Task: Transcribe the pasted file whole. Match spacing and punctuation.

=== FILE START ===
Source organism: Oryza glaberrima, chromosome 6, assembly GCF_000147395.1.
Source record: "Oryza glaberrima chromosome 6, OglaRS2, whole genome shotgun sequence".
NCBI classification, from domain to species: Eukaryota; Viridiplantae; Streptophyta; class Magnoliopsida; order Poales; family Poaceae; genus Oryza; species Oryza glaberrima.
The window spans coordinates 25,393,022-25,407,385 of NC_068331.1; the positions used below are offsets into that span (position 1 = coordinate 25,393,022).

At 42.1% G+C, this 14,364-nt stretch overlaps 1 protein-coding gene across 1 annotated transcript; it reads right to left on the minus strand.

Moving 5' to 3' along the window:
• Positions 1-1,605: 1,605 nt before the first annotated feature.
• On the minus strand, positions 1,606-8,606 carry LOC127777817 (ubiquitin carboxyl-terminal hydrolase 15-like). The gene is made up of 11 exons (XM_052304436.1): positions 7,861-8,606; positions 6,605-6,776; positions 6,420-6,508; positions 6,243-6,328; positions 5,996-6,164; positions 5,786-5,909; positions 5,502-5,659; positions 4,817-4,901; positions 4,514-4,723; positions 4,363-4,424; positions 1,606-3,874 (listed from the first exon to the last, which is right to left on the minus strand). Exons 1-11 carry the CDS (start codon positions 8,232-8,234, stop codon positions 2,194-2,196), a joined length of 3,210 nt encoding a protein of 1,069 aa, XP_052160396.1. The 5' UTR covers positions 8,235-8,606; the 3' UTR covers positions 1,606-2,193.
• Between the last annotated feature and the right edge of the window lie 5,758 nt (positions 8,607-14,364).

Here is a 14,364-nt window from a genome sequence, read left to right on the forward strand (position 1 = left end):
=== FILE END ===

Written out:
Source organism: Oryza glaberrima, chromosome 6, assembly GCF_000147395.1.
Source record: "Oryza glaberrima chromosome 6, OglaRS2, whole genome shotgun sequence".
NCBI classification, from domain to species: Eukaryota; Viridiplantae; Streptophyta; class Magnoliopsida; order Poales; family Poaceae; genus Oryza; species Oryza glaberrima.
The window spans coordinates 25,393,022-25,407,385 of NC_068331.1; the positions used below are offsets into that span (position 1 = coordinate 25,393,022).

At 42.1% G+C, this 14,364-nt stretch overlaps 1 protein-coding gene across 1 annotated transcript; it reads right to left on the minus strand.

Moving 5' to 3' along the window:
• Positions 1-1,605: 1,605 nt before the first annotated feature.
• On the minus strand, positions 1,606-8,606 carry LOC127777817 (ubiquitin carboxyl-terminal hydrolase 15-like). The gene is made up of 11 exons (XM_052304436.1): positions 7,861-8,606; positions 6,605-6,776; positions 6,420-6,508; positions 6,243-6,328; positions 5,996-6,164; positions 5,786-5,909; positions 5,502-5,659; positions 4,817-4,901; positions 4,514-4,723; positions 4,363-4,424; positions 1,606-3,874 (listed from the first exon to the last, which is right to left on the minus strand). Exons 1-11 carry the CDS (start codon positions 8,232-8,234, stop codon positions 2,194-2,196), a joined length of 3,210 nt encoding a protein of 1,069 aa, XP_052160396.1. The 5' UTR covers positions 8,235-8,606; the 3' UTR covers positions 1,606-2,193.
• Between the last annotated feature and the right edge of the window lie 5,758 nt (positions 8,607-14,364).

Here is a 14,364-nt window from a genome sequence, read left to right on the forward strand (position 1 = left end):